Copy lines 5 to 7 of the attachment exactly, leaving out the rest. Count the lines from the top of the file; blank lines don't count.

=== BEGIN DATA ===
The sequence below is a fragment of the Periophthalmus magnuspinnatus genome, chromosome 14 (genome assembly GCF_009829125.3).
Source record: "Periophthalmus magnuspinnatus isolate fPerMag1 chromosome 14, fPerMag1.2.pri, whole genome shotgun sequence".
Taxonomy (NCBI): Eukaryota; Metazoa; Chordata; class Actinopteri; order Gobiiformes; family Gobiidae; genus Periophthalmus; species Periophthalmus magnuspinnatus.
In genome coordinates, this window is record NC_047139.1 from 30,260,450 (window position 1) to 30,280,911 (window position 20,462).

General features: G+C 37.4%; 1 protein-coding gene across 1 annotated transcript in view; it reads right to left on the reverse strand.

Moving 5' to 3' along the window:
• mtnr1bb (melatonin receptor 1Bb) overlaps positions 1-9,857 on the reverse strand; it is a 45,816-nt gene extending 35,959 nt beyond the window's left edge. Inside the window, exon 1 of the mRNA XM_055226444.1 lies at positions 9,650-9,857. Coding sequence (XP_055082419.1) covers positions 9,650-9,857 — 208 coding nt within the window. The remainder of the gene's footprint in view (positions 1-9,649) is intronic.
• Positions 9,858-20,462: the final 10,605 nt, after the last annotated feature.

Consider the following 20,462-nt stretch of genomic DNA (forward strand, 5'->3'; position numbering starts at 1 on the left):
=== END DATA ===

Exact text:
General features: G+C 37.4%; 1 protein-coding gene across 1 annotated transcript in view; it reads right to left on the reverse strand.

Moving 5' to 3' along the window:
• mtnr1bb (melatonin receptor 1Bb) overlaps positions 1-9,857 on the reverse strand; it is a 45,816-nt gene extending 35,959 nt beyond the window's left edge. Inside the window, exon 1 of the mRNA XM_055226444.1 lies at positions 9,650-9,857. Coding sequence (XP_055082419.1) covers positions 9,650-9,857 — 208 coding nt within the window. The remainder of the gene's footprint in view (positions 1-9,649) is intronic.